"Compline" is the final prayer in the monastic day. It is unsurprising that such a moment should be honoured by composers with music of radiant beauty; what is surprising is that this performance of, to accord the work's full title, Giovanni Legrenzi's Compiete con le lettanie et antifone della B. V. a 5, Op. 7' is a World Premiere recording. This is music of freshness and evotion, shot through with profound spirituality and (thankfully, given the World Premiere status this disc enjoys) heard in a performance of the utmost beauty.
Let's have a look at the composer first of all. Giovanni Legrenzi (1626-1690) rose to be one of teh most prominent Venetian composers (he was norn near Bergamo, which was then part of the Venetian Republic). Although his career began in Bergamo, he moved to Ferrara in 1656, where he became maestro di cappella at the Academy of the Holy Spirit (his Op. 7 dates from this period: it was written in 1662). Some of the details of Legrenzi's life are lost in the mists of time, but we know he was active in Venice by 1670. He nearly succeeded Cavalli at San Marco in 1676 (the composer Natale Monferrato was the one who got the coveted appointment); Legrenzi became vice-maestro at San Marco in 1682, achieving the Maestro di capella post at San Marco in 1685. He certainly taught Vivaldi, and possibly Caldara, while his cantatas influenced Alessandro Scarlatti.
Today, Legrenzi is perhaps best known for his instrumental music, but this disc implies we should be looking elsewhere. Certainly I got that impression when I was privileged to attend a performance of Legrenzi's wonderful, funny La divisione del mondo (1675) in February 2019. You can read my review; plus an interview I enjoyed with Christophe Rousset around that performance. Also, listen to the most famous moment from that opera, the deliciously beautiful "Lumi potet piangere", here in a performance directed by Thomas Hengelbrock:
Just wait until you hear this new Naxos recording tbough, with the five voices of Nova Ars Contandi (SCTTB) in magnificent form, along with Ivana Valotti on organ; director Giovani Acciai seems to find the perfect tempos throughout. Legrenzi sets texts from the Bible, some anonymous and some from "Hermannus Contractus" (1013-1054). The title acually means "complines": in the collection, Legrenzi gives music for both liturgical and non-liturgical use.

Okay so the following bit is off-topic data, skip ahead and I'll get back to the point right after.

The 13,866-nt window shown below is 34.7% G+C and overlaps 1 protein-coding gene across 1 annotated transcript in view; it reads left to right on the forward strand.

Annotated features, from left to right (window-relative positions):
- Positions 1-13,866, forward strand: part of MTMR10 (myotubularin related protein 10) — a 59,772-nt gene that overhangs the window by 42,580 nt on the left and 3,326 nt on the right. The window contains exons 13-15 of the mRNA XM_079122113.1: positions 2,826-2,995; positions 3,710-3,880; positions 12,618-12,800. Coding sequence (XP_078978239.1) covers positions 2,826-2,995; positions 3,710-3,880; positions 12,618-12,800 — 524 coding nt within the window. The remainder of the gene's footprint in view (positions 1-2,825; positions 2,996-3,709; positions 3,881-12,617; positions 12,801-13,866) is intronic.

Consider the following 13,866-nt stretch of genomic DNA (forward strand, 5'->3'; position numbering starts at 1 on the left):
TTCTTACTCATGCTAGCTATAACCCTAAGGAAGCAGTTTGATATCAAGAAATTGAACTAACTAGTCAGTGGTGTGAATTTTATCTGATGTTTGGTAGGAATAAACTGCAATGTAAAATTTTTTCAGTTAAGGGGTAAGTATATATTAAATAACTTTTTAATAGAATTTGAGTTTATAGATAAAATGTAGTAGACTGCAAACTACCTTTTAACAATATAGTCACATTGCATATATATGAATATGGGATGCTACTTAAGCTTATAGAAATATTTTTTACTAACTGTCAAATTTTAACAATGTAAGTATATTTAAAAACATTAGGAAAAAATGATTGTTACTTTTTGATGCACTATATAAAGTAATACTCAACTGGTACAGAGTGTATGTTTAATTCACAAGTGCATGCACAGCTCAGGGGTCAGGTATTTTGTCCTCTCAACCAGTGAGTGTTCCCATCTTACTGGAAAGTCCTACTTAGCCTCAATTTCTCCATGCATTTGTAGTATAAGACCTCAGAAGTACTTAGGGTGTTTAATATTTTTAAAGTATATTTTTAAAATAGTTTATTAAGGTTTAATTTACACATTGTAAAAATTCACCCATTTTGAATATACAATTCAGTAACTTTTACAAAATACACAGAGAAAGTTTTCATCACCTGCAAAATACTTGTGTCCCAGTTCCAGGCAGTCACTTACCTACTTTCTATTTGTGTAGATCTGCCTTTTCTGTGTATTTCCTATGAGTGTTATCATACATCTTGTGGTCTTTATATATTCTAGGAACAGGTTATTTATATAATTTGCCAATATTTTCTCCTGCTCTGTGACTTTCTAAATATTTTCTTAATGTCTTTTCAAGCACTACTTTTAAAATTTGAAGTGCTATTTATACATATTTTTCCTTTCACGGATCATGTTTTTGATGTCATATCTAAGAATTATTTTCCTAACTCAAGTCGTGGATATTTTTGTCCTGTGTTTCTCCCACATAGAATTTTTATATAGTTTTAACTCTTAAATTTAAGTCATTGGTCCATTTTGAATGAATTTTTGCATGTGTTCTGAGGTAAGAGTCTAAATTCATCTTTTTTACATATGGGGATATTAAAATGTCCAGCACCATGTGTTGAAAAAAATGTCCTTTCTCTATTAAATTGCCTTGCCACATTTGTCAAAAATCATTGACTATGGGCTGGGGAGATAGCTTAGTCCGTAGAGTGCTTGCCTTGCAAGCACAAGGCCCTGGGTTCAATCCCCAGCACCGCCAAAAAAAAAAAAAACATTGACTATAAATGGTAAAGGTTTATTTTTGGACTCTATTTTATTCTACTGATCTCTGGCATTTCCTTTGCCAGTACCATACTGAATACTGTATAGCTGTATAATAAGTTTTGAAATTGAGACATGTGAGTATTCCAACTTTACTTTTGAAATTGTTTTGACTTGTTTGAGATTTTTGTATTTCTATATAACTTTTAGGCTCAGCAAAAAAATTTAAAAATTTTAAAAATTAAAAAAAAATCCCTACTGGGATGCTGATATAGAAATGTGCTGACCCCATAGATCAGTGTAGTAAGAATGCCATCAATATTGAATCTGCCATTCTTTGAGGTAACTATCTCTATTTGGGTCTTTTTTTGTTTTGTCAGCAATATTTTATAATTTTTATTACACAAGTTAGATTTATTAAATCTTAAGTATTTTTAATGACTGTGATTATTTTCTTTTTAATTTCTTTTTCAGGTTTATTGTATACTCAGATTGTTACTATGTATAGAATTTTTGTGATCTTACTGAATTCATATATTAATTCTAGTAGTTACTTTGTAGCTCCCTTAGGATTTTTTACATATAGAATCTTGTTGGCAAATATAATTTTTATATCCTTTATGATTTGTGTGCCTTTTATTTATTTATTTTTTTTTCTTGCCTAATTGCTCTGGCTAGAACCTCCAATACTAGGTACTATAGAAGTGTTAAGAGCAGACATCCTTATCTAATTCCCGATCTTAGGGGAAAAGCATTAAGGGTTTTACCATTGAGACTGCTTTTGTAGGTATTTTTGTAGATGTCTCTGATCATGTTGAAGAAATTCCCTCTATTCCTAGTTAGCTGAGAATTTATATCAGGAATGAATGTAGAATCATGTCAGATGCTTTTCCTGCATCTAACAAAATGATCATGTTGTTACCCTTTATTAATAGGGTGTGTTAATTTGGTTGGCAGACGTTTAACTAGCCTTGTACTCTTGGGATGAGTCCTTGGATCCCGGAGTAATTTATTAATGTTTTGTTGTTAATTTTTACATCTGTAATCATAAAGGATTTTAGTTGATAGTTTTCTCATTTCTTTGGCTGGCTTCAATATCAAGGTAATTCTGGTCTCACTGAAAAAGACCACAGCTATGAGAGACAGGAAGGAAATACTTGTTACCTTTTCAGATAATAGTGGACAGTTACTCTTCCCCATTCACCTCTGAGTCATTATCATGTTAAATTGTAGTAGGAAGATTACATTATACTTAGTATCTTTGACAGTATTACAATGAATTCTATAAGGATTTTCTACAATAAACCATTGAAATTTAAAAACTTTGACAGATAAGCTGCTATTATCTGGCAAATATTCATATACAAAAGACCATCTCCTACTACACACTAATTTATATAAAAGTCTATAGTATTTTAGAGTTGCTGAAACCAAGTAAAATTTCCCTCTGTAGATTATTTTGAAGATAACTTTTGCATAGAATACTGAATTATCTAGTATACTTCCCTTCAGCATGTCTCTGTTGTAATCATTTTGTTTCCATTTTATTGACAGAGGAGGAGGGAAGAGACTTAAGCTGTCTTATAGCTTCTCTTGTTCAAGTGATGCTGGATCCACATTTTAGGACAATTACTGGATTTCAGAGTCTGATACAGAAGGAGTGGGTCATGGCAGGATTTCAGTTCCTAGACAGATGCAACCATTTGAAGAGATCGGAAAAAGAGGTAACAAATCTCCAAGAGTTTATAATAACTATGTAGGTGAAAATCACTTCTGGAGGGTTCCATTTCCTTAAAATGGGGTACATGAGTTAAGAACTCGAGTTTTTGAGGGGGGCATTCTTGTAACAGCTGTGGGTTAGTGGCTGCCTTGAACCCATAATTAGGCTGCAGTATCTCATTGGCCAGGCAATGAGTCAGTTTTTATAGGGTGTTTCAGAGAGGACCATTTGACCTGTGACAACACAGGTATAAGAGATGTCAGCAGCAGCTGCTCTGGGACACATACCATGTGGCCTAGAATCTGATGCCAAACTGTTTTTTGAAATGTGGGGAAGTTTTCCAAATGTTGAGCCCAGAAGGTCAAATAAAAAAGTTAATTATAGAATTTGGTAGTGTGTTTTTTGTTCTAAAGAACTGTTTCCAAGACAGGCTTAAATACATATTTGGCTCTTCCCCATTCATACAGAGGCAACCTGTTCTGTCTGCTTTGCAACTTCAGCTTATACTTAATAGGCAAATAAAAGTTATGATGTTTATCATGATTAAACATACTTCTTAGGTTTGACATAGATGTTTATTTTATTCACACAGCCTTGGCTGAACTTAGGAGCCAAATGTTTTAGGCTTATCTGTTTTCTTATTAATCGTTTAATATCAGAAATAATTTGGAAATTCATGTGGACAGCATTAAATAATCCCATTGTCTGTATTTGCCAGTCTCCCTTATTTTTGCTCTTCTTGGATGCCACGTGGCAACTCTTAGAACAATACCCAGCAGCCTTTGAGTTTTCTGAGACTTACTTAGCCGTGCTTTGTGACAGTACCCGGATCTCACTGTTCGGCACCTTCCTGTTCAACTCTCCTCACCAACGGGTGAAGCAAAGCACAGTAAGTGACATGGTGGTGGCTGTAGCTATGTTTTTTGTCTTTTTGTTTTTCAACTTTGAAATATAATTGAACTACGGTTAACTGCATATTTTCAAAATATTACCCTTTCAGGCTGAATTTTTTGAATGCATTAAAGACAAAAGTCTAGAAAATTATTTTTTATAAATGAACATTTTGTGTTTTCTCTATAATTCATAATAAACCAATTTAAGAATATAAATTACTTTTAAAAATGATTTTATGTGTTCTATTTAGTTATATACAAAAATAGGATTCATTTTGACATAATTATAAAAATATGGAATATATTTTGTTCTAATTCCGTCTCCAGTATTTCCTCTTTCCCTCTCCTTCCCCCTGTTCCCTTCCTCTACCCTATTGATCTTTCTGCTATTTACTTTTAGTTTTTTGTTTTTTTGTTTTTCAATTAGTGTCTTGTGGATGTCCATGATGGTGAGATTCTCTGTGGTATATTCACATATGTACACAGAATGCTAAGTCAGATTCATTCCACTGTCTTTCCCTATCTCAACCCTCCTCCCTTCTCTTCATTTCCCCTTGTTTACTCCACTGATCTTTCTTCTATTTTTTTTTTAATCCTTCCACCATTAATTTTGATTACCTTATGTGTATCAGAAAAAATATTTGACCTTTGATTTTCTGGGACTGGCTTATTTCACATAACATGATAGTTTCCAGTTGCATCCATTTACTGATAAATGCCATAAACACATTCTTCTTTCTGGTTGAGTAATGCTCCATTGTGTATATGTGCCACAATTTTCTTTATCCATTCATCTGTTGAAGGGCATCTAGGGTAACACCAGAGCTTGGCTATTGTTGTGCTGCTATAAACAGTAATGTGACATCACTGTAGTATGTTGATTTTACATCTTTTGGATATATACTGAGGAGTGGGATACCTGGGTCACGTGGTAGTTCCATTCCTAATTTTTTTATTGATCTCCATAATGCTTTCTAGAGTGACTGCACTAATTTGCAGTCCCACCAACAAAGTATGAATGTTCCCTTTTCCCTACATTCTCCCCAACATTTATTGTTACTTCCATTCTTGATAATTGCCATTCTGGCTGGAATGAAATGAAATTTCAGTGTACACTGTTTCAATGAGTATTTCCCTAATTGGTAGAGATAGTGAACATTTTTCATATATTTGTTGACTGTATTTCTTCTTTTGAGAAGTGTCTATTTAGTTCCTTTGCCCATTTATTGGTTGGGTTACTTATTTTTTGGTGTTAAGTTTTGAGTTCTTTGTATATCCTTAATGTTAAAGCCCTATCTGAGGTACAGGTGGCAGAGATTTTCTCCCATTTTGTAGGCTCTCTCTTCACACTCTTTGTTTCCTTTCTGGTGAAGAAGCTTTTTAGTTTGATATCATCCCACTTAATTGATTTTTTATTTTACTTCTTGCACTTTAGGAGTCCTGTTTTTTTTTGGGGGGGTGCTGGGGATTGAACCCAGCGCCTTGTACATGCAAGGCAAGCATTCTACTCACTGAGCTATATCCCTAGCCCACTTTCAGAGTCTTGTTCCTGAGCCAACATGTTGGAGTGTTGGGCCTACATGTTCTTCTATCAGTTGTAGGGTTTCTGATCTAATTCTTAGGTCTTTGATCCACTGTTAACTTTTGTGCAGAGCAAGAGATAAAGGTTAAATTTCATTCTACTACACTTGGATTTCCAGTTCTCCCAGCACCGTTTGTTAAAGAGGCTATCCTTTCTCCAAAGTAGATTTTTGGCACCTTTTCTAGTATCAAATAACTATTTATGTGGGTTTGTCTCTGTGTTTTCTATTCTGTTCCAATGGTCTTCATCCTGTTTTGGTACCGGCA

Try this slowly-unfolding "Salve Regina":
Written according to the new stylistic freedoms of Monteverdi's "Seconda pratica" (Second Practice, in which the strict rules concerning dissonance and counterpoint of the "Prima pratica" were relaxed somewhat), Legrenzi ensures that the meaning of the words is perfectly honoured. Most of the work is in the so-called concertato style (alternating solos and group), and Legrenzi's counterpoint is progressive for its time, representing the so-called "nuova musica" (new music). Yet he uses the older style ("style gravis") for some fugato passages. So much, so technical; the point is that this is a massively varied work of heart-melting beauty. Just listen to the mircaulous interactions of voices in this "Ave, Regina":
A rather nice complement to this disc would be Legrenzi's Sonate e Balletti (Venice & Bologna, 1655-73 and 1691) by the Ensemble Clematis on the Ricercar label; or the Testamentum disc on the Dynamic label, which includes both instrumental music (the Trio Sonata, "La spilimberga,' which includes a short central Adagio of heavenly beauty) and the lovely Missa quinque vocibus, 'Missa lauretana'.
But do hear this Compiete; this is one of the most significant Baroque releases I have come across this year and, being perfectly honest, it presents the truest distillation of the beauty of Legrenzi's music of all the listed releases.